By Anne Ashworth
People without the taste for political intrigue may have had enough of conversations about Brexit, but there is an appetite for news about its impact on the housing market, especially for tales of mansions struck by Brexit blight.
A former pub in Mayfair (converted into a residence with a gym and pool) recently fetched £15 million. It had been marketed for £25 million before it was repossessed. Camilla Dell of Black Brick, a buying agency, acquired the house on behalf of clients. Many of the wealthy like to subcontract house-hunting to this species of personal shopper, which may be why they secure advantageous deals.
You should be able to obtain a discount on a new-build property if you target certain developers in the right way. Smaller companies may be more under pressure from their banks.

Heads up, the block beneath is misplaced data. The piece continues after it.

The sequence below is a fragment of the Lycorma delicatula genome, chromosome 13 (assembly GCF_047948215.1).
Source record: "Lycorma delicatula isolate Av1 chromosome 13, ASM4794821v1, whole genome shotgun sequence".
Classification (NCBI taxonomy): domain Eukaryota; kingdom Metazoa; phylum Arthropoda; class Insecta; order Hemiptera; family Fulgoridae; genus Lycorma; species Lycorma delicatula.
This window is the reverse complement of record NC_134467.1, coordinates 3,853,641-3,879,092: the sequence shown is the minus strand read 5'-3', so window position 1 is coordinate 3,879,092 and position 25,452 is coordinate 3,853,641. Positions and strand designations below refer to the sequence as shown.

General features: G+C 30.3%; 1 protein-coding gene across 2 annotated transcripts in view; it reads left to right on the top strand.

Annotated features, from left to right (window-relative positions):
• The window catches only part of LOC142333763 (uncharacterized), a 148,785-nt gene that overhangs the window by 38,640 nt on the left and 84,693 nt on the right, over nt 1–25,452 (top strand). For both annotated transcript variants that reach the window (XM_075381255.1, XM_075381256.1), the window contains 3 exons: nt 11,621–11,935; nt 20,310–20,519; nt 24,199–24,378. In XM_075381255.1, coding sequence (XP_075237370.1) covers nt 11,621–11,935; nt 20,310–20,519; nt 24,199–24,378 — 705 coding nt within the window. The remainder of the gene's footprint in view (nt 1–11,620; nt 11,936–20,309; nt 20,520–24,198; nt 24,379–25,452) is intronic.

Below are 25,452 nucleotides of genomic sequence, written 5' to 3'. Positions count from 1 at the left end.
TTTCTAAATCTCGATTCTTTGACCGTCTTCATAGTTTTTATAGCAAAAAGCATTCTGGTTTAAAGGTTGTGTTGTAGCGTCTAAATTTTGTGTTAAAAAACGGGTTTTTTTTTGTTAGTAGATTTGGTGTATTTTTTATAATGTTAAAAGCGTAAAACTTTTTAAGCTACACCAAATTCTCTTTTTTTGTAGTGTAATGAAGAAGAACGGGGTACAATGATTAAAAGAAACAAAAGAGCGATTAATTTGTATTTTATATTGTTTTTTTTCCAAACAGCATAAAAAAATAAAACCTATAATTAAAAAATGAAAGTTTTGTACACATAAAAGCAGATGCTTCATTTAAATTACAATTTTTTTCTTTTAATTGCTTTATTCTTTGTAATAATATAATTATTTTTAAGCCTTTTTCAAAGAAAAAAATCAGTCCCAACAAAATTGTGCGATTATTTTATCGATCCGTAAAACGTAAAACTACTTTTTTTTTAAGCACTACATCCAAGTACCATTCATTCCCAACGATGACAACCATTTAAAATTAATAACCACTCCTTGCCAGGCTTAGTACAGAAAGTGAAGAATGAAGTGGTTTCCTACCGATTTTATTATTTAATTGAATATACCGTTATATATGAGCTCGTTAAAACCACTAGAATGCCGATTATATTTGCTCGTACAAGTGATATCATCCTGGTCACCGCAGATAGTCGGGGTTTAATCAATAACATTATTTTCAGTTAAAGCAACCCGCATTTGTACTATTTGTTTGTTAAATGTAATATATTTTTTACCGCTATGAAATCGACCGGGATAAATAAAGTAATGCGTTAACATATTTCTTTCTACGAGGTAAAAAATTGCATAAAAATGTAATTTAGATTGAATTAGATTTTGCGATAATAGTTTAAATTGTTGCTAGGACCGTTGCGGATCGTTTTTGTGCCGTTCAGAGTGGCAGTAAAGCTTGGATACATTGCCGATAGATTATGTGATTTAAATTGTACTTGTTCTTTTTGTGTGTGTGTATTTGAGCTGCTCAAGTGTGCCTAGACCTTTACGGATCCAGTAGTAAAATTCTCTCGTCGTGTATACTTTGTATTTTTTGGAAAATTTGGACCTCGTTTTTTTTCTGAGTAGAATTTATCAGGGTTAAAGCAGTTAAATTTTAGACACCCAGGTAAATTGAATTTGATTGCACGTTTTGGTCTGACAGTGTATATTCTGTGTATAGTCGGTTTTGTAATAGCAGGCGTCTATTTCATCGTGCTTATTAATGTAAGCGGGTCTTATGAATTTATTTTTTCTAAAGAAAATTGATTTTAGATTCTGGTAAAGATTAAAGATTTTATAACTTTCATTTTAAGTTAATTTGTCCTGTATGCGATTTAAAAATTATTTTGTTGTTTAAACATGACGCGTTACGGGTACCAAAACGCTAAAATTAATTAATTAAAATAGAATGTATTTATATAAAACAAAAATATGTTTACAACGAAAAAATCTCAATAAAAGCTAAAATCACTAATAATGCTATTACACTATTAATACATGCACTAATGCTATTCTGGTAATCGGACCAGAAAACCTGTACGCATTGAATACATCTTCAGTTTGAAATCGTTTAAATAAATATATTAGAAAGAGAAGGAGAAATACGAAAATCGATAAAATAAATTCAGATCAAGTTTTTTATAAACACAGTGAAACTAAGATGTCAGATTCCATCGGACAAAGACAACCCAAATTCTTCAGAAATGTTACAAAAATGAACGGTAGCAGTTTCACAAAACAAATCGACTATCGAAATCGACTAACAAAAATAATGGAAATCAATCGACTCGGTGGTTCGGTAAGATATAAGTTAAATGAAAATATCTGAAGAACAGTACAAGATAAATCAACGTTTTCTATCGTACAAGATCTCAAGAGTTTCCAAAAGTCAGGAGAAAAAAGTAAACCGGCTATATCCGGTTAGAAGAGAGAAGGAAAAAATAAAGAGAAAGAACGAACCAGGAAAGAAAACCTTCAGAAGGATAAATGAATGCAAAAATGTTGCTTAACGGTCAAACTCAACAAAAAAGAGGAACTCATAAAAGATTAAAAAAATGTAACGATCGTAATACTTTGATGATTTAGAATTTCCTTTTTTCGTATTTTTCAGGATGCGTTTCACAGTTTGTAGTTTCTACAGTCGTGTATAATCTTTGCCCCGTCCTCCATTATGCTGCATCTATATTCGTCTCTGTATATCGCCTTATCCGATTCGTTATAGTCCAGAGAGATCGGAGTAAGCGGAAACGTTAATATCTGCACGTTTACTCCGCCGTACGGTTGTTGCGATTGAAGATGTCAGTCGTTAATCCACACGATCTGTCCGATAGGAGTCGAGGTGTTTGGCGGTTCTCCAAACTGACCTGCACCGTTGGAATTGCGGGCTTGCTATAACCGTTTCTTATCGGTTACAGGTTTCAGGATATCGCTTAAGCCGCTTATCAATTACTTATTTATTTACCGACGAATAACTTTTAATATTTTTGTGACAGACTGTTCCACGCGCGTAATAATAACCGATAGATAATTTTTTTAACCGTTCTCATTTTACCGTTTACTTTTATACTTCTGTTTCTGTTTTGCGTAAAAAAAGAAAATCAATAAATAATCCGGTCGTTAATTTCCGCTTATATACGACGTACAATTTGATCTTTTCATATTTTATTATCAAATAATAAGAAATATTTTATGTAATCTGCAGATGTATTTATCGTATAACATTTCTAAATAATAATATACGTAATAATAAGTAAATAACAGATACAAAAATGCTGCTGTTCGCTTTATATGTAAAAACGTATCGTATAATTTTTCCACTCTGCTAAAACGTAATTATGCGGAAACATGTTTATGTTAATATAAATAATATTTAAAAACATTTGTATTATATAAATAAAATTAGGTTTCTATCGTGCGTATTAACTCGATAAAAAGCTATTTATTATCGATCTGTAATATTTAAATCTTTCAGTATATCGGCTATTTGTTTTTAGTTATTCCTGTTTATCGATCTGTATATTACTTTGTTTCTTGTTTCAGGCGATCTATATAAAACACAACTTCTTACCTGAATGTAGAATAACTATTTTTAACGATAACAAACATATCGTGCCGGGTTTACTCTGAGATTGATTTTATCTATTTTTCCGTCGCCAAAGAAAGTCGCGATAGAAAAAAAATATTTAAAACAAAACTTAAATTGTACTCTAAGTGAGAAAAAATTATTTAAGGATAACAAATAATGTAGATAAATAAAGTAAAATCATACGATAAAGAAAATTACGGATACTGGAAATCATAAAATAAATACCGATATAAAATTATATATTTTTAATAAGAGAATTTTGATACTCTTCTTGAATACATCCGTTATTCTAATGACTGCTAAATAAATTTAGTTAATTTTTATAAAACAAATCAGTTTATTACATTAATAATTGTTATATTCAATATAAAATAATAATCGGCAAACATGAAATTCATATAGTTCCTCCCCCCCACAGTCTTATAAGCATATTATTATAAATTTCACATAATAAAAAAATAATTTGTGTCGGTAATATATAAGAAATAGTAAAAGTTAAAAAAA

Outside London and the southeast, requests for price cuts may be less likely to succeed because Brexit has done less harm. Since the referendum in 2016, prices in ten cities in the Midlands, the north, Wales and Scotland, including Edinburgh and Manchester, have appreciated by as much as 16 per cent, according to Zoopla, a property portal.
In this new north-south divide there is one uniting factor. In every area, homes are selling more quickly if the online pictures feature a shot taken at dusk, with welcoming light shining from every window. This response to comforting images, combined with the downbeat tone of Nationwide’s latest survey, suggests that uncertainty may be spreading beyond London and the south. There are buyers around, but they want the reassurance that a home will be a haven in every sense of the word.